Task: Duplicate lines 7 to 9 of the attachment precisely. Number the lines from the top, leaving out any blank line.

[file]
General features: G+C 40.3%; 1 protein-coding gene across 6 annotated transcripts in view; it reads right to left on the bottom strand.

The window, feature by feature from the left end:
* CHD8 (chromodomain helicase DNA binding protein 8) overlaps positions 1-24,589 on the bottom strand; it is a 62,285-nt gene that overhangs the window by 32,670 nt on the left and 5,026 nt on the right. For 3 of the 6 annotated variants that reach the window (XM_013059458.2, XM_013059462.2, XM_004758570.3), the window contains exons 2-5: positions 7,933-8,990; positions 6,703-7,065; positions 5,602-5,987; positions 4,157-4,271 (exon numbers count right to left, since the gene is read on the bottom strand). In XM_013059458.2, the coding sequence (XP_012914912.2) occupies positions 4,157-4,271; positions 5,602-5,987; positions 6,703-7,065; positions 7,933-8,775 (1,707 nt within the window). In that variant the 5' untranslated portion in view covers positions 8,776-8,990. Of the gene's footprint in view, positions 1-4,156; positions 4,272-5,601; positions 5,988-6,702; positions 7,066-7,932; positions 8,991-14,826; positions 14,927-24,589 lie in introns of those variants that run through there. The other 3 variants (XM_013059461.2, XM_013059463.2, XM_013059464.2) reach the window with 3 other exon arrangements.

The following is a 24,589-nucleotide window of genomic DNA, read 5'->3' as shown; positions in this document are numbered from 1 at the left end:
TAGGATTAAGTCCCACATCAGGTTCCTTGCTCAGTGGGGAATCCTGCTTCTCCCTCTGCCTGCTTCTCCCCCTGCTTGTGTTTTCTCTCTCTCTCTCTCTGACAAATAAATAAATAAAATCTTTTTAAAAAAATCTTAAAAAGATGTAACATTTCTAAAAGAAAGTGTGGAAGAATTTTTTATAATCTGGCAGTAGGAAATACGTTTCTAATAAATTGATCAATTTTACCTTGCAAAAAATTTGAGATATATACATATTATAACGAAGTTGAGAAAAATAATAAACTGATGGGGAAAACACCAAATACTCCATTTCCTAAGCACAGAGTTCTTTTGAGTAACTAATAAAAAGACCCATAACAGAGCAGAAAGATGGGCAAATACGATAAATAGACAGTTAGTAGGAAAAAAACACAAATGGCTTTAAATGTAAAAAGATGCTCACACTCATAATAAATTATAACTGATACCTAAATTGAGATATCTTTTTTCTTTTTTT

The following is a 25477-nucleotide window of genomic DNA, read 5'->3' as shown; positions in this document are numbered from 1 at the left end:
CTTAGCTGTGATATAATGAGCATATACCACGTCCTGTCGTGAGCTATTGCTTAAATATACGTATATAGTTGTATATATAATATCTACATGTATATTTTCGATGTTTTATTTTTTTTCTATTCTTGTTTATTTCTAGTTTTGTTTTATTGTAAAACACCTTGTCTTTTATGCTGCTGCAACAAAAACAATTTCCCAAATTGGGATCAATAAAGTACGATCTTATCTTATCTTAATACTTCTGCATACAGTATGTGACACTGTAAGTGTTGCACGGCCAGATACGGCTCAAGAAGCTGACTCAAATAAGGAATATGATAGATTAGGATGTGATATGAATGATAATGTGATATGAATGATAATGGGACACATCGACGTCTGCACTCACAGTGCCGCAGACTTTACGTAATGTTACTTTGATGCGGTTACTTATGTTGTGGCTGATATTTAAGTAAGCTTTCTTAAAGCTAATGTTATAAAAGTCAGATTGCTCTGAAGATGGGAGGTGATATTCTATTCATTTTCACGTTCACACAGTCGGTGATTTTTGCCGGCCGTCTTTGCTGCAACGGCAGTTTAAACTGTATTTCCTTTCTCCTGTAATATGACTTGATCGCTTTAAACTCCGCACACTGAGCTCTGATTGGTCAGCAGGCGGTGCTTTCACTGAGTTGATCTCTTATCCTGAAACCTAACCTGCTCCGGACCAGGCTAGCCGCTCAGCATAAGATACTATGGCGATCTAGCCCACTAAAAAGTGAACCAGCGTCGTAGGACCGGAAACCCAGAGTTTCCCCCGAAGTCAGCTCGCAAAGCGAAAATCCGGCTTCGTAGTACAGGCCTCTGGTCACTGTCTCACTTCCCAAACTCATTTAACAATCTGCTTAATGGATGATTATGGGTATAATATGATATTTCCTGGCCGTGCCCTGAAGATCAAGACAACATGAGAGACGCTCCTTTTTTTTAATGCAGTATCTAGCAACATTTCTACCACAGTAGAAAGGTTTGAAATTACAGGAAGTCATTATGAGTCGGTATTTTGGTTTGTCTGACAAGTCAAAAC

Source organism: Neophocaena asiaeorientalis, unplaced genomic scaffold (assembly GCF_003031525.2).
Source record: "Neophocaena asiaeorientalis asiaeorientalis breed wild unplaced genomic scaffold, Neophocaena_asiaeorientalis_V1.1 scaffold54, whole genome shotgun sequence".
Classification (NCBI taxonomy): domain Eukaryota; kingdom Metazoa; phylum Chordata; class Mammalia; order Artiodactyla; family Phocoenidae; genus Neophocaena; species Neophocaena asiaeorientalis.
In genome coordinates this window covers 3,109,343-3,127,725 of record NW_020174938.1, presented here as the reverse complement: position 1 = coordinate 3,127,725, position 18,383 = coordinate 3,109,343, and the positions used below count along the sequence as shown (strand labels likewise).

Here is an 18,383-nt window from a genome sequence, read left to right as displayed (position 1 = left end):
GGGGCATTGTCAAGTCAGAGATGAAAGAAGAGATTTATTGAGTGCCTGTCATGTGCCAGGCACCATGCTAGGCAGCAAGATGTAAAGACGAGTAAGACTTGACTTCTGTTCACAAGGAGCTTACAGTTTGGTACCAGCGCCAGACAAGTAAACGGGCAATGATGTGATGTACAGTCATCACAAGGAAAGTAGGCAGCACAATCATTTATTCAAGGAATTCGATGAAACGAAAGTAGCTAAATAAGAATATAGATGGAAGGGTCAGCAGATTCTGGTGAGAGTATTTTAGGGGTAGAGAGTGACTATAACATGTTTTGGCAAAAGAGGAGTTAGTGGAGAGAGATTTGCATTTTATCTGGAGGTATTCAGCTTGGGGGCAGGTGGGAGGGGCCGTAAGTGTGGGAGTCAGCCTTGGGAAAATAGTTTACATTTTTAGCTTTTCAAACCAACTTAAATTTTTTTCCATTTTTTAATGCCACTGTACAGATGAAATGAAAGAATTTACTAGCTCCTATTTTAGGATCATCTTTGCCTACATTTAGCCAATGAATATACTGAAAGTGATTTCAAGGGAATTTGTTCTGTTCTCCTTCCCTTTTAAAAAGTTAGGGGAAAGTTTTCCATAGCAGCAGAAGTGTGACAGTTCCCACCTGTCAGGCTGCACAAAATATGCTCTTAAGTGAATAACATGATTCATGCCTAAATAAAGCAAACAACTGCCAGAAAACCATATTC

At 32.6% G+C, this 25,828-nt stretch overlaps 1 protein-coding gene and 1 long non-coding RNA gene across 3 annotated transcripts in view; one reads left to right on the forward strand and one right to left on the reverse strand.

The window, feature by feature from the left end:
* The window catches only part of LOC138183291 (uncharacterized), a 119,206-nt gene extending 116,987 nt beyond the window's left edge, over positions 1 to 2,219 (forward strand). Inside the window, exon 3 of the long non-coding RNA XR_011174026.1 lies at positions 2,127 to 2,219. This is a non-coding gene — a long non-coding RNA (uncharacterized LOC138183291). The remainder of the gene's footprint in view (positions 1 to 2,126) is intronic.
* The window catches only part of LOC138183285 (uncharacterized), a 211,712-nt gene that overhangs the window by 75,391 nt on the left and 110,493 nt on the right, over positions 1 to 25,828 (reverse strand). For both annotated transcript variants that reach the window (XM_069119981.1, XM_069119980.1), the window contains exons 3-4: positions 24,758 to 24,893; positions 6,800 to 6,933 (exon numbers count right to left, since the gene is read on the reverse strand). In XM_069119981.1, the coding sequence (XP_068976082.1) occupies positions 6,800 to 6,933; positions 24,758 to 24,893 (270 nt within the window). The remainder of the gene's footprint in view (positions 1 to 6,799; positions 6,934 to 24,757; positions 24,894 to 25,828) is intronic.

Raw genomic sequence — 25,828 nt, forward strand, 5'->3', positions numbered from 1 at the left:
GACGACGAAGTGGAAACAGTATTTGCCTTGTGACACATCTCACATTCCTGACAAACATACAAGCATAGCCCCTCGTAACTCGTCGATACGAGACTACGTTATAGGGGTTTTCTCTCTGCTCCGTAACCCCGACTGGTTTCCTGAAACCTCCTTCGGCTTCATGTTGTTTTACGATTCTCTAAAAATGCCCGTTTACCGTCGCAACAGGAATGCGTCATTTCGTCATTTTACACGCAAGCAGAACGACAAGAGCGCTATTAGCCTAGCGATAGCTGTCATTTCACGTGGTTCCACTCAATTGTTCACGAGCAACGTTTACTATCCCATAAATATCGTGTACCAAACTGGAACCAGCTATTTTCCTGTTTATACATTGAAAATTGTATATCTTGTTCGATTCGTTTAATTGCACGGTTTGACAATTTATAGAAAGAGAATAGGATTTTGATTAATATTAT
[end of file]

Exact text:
CTTAGCTGTGATATAATGAGCATATACCACGTCCTGTCGTGAGCTATTGCTTAAATATACGTATATAGTTGTATATATAATATCTACATGTATATTTTCGATGTTTTATTTTTTTTCTATTCTTGTTTATTTCTAGTTTTGTTTTATTGTAAAACACCTTGTCTTTTATGCTGCTGCAACAAAAACAATTTCCCAAATTGGGATCAATAAAGTACGATCTTATCTTATCTTAATACTTCTGCATACAGTATGTGACACTGTAAGTGTTGCACGGCCAGATACGGCTCAAGAAGCTGACTCAAATAAGGAATATGATAGATTAGGATGTGATATGAATGATAATGTGATATGAATGATAATGGGACACATCGACGTCTGCACTCACAGTGCCGCAGACTTTACGTAATGTTACTTTGATGCGGTTACTTATGTTGTGGCTGATATTTAAGTAAGCTTTCTTAAAGCTAATGTTATAAAAGTCAGATTGCTCTGAAGATGGGAGGTGATATTCTATTCATTTTCACGTTCACACAGTCGGTGATTTTTGCCGGCCGTCTTTGCTGCAACGGCAGTTTAAACTGTATTTCCTTTCTCCTGTAATATGACTTGATCGCTTTAAACTCCGCACACTGAGCTCTGATTGGTCAGCAGGCGGTGCTTTCACTGAGTTGATCTCTTATCCTGAAACCTAACCTGCTCCGGACCAGGCTAGCCGCTCAGCATAAGATACTATGGCGATCTAGCCCACTAAAAAGTGAACCAGCGTCGTAGGACCGGAAACCCAGAGTTTCCCCCGAAGTCAGCTCGCAAAGCGAAAATCCGGCTTCGTAGTACAGGCCTCTGGTCACTGTCTCACTTCCCAAACTCATTTAACAATCTGCTTAATGGATGATTATGGGTATAATATGATATTTCCTGGCCGTGCCCTGAAGATCAAGACAACATGAGAGACGCTCCTTTTTTTTAATGCAGTATCTAGCAACATTTCTACCACAGTAGAAAGGTTTGAAATTACAGGAAGTCATTATGAGTCGGTATTTTGGTTTGTCTGACAAGTCAAAAC

Source organism: Neophocaena asiaeorientalis, unplaced genomic scaffold (assembly GCF_003031525.2).
Source record: "Neophocaena asiaeorientalis asiaeorientalis breed wild unplaced genomic scaffold, Neophocaena_asiaeorientalis_V1.1 scaffold54, whole genome shotgun sequence".